Foreclosure limbo: Staying without paying.
Charles and Jill Segal have not made a mortgage payment in nearly five years — but they continue to live in their five-bedroom West Palm Beach, Fla. home.
Lynn, from St. Petersburg, Fla., has been living without paying for three years.
In Thousand Oaks, Calif., an actor has missed 30 payments, and still, he has not lost his home.
They’re not alone.
Some 4.2 million mortgage borrowers are either seriously delinquent or have had their cases referred to lawyers to pursue foreclosure auctions, according to LPS Applied Analytics. Of those, two-thirds have made no payments at all for at least a year, and nearly one-third have gone more than two years.
These cases can go on and on. Nationwide, it takes an average of 565 days to foreclose on borrowers in default from their first missed payments to the final auction. In New York, the average is 800 days and in Florida, where the “robo-signing” issue is particularly combative, it’s 807.
If they want to fight evictions hard, borrowers can remain in their homes even longer while their cases are being worked through.
The Segals have been doing that — in court. They bought their home in 2003 with an adjustable rate mortgage. After a few years, their monthly payments tripled to $3,000, just as their home-inspection business was cratering.
The Segals want the bank to modify the mortgage so payments are affordable, and they think the court will agree that their lender put them into a toxic loan.
“The evidence will show that we were defrauded,” said Jill Segal.
If they lose, of course, they’ll finally have to leave. And, unfortunately, more than 50 months of missed mortgage payments hasn’t translated into big savings.
“It’s very hard to save,” said Jill Segal. “Our company’s billing is 90% off and my husband is only working about four days a week.”
Lynn, who didn’t want her last name used, purchased a two-bedroom on Tampa Bay in 1998 for $135,000.
As the waterfront property’s value skyrocketed, eventually reaching $750,000, she refinanced twice (once to expand a business), and took out a second mortgage. She now owes more than $600,000 on the home, which is worth only $235,000.
Living in this foreclosure limbo is “Hell,” Lynn said. “I feel like I’m locked in a box. I work for a financial organization and if this came out, it could cost me my job.”
She’s still hoping to negotiate the loan. In the meantime, small things bother her. “A couple years ago, I lost my dog and I can’t decide on getting a new one,” she said. If she has to move, she can’t be sure she’ll go somewhere that allows pets.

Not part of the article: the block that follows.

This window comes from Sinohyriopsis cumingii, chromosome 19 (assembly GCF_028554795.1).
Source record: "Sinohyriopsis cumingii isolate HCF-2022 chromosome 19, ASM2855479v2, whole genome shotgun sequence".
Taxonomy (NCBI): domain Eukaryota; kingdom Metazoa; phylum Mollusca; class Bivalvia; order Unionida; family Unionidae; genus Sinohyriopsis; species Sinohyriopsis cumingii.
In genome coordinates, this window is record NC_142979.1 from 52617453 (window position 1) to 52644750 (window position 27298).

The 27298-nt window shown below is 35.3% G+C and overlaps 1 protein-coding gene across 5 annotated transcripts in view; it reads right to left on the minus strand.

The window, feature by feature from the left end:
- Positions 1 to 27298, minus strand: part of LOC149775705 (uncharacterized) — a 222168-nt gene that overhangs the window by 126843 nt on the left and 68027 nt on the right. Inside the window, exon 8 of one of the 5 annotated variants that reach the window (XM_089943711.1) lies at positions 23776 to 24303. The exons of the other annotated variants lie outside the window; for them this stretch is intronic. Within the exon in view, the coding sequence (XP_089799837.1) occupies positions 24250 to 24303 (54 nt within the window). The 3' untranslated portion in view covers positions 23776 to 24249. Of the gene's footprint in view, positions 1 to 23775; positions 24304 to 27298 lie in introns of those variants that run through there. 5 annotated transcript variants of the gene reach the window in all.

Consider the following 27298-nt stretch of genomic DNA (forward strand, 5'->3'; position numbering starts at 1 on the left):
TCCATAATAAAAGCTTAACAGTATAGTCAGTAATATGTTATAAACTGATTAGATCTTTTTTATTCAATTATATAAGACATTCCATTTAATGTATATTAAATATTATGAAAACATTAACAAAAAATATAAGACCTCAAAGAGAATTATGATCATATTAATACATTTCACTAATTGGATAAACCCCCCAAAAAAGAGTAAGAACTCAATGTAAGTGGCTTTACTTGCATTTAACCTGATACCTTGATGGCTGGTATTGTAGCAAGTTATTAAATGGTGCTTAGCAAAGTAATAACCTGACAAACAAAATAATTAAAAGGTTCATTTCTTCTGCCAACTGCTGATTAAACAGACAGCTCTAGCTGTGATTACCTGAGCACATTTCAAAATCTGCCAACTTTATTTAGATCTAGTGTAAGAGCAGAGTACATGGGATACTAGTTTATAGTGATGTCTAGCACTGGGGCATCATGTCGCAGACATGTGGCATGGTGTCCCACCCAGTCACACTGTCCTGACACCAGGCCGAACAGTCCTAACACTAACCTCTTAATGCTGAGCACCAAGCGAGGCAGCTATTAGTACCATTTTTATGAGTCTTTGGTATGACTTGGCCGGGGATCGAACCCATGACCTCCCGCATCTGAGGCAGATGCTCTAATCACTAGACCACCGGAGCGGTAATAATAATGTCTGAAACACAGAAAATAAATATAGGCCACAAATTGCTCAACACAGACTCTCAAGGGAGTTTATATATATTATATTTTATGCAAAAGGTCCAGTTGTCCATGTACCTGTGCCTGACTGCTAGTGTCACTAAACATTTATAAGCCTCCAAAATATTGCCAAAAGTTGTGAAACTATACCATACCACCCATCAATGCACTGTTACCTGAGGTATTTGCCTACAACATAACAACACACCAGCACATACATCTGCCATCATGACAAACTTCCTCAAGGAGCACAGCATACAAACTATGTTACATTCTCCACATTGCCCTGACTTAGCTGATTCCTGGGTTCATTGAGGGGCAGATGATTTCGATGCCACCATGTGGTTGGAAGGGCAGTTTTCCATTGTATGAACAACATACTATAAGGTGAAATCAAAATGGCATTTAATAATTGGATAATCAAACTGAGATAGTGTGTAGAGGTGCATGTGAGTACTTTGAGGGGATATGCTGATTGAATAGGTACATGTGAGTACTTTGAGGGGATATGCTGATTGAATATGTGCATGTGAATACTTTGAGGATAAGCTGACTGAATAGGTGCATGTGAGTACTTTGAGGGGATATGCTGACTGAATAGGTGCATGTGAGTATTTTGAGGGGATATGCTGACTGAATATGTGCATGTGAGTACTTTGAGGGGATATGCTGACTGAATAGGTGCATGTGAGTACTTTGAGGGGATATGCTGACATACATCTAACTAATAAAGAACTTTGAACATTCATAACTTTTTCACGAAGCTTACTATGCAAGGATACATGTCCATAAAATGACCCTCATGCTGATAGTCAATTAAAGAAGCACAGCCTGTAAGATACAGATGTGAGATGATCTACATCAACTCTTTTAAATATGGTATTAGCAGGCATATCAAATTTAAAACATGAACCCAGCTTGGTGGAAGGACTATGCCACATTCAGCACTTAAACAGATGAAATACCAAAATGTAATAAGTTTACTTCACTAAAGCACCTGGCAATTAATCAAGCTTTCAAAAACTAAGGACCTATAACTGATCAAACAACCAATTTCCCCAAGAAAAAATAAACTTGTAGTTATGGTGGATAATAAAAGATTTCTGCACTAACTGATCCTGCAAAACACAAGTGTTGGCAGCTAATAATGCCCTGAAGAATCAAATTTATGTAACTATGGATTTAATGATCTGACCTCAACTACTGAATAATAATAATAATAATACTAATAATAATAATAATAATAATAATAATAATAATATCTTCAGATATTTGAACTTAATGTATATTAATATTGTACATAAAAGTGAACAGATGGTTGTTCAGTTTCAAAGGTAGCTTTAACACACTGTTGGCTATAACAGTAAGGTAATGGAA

The actor from Thousand Oaks, Calif. began having problems during the screenwriters’ strike in late 2007, followed by a threat of a strike by the Screen Actors Guild.
He’s working with his lender toward a mortgage modification, submitting page after page of documents, which the bank has often misplaced or waited so long to examine them that they had grown too old to use.
His ideal outcome is get the loan modified and get all his late fees waived. He feels entitled to that because the bank advised him to stopped paying in the first place to qualify for one of the government’s foreclosure programs. Before that, he had missed only one payment.
Meanwhile, he has cobbled together some income streams — small acting parts, teaching acting classes and even handyman work.
“In a way, I feel like I’m lucky because I haven’t had to pay any ‘rent’ for 30 months,” he said.
But he feels like he’s always under a cloud. “I haven’t slept in three years,” he said. “It’s terrifying. I have to have the ultimate poker face in front of my kids.”
Ruben Martinez, a Staten Island, N.Y., man trapped in a particularly bad adjustable rate mortgage, stopped paying more than three years ago. His attorney, Robert Brown, has managed to stave off one foreclosure.
Martinez, still struggling to find work, has little in savings despite the missed payments. He’s earning some income as a pastor and consulting for a non-profit family counseling organization.
“There’s pressure on me every day,” he said. “I have a wife, three daughters and two grandchildren. Where are we going to live?”